As it stands, criticisms work only one way for an RCC apologist. If it's a good apologetic to get somebody to doubt a Protestant tradition then it serves its full purpose. One thing you ought never do is turn it back on the system of doctrine they're defending and insist on consistency of argument.

I guess my main observation is to question whether or not it is sufficiently established that the introduction of an extra-Biblical treaties as a grid for understanding the Covenants is part of the problem with Reformed folk being attracted by these arguments. I realize the toothpaste is already outside the tube because it is now practically assumed throughout the Reformed Church that the way to understand the Covenants is according to the Hittite forms and I think we might want to question that basic premise.
 

johnbugay

Puritan Board Freshman
I guess my main observation is to question whether or not it is sufficiently established that the introduction of an extra-Biblical treaties as a grid for understanding the Covenants is part of the problem with Reformed folk being attracted by these arguments. I realize the toothpaste is already outside the tube because it is now practically assumed throughout the Reformed Church that the way to understand the Covenants is according to the Hittite forms and I think we might want to question that basic premise.
Thanks Rich. I'm really just learning in this area and so my hope in posting this was that someone with a much better understanding of things could comment on it.
 

Semper Fidelis

2 Timothy 2:24-25
Staff member
Thanks for making us aware of it John. I think a good book for Covenant Theology is this one:

Amazon.com: The Christ of the Covenants (9780875524184): O. Palmer Robertson: Books

Palmer does an excellent job of demonstrating the progressive unfolding of the Covenant of Grace contra any idea that Hahn is proposing here as if the accent in Deuteronomy is on the Curses to demonstrate that the Covenant is a Suzerain treaty.

In fact, the theme of a curse for violating the Covenant is foreshadowed in Gen 15 where the birds try to come down and eat the flesh of the torn animals. The theme of being food for birds and wild animals is a repeated theme throughout the OT and NT for Covenant breaking. I was just reading Jeremiah yesterday and he repeats this Curse. Deuteronomy might unpack some of those curses, consistent with unfolding revelation, but it certainly does not introduce it.
 

discipulo

Puritan Board Junior
I guess my main observation is to question whether or not it is sufficiently established that the introduction of an extra-Biblical treaties as a grid for understanding the Covenants is part of the problem with Reformed folk being attracted by these arguments. I realize the toothpaste is already outside the tube because it is now practically assumed throughout the Reformed Church that the way to understand the Covenants is according to the Hittite forms and I think we might want to question that basic premise.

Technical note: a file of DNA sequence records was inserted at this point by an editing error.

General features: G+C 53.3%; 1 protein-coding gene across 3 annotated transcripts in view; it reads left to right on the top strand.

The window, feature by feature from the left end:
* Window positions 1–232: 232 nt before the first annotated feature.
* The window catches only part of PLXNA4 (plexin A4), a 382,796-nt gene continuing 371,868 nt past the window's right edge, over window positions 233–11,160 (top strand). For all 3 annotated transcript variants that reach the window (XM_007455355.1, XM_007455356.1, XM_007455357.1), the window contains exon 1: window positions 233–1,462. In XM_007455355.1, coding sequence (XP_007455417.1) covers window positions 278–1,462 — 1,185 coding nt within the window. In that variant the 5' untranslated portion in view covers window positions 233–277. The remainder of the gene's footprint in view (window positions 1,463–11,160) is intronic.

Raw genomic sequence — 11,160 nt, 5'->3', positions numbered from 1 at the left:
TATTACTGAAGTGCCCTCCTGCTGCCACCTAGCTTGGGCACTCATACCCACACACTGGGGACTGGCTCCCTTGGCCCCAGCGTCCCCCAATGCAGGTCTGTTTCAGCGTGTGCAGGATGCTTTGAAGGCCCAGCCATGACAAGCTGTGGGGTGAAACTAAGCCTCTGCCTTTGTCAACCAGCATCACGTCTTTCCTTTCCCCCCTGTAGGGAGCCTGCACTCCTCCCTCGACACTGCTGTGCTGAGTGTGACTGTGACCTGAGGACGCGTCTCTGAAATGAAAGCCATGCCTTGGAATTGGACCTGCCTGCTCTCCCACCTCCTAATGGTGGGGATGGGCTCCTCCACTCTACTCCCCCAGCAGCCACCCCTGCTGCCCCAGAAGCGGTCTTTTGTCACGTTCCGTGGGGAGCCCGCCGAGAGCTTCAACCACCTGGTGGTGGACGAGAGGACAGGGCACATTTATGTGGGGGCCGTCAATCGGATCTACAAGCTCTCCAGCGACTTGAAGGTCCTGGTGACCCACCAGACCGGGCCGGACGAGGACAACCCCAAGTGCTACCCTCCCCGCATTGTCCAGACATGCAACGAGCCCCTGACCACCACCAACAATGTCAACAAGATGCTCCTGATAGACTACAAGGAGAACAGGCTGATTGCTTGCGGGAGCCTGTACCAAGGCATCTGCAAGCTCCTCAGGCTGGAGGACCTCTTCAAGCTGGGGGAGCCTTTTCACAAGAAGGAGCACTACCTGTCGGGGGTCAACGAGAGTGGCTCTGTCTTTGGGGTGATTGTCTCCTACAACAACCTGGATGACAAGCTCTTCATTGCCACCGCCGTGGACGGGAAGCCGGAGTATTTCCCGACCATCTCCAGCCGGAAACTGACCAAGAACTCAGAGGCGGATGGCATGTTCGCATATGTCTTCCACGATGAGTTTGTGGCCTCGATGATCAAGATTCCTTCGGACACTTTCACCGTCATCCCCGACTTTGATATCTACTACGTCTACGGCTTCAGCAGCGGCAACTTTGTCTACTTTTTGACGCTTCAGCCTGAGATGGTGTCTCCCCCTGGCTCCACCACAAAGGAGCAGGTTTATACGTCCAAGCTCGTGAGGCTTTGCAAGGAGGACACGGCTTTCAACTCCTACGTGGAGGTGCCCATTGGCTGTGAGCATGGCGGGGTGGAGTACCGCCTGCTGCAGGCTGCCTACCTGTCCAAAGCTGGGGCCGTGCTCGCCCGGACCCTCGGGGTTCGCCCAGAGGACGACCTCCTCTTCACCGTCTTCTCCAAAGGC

This is from Mark Karlberg (yes also a Klinean like Horton et al, but not less focused on Historical Theology)

Covenant Thelogy in Reformed Perspective, page 358.

I think it is a good way to adress the problem you underline, even Circumcision and Baptism were ancient rites "before becoming" Signs of the Covenant.

Kline’s work builds upon the thinking of three giants in the Reformed tradition
- John Calvin, Geerhardus Vos, and Cornelius Van Til. His skillful employment of extra-biblical material for the interpretation of Scripture, notably the ancient Near Eastern treaty documents, and his keen perception of the compatibility
between general and special revelation (i.e., nature and Scripture) reflect something of Kline’s debt to Van Til. Both of these theologians have emphasized the covenantal nature of all God’s revelation and in so doing have demonstrated
the fruitful interaction of general and special revelation.
 

Semper Fidelis

2 Timothy 2:24-25
Staff member
I guess my main observation is to question whether or not it is sufficiently established that the introduction of an extra-Biblical treaties as a grid for understanding the Covenants is part of the problem with Reformed folk being attracted by these arguments. I realize the toothpaste is already outside the tube because it is now practically assumed throughout the Reformed Church that the way to understand the Covenants is according to the Hittite forms and I think we might want to question that basic premise.
This is from Mark Karlberg (yes also a Klinean like Horton et al, but not less focused on Historical Theology)

Covenant Thelogy in Reformed Perspective, page 358.

I think it is a good way to adress the problem you underline, even Circumcision and Baptism were ancient rites "before becoming" Signs of the Covenant.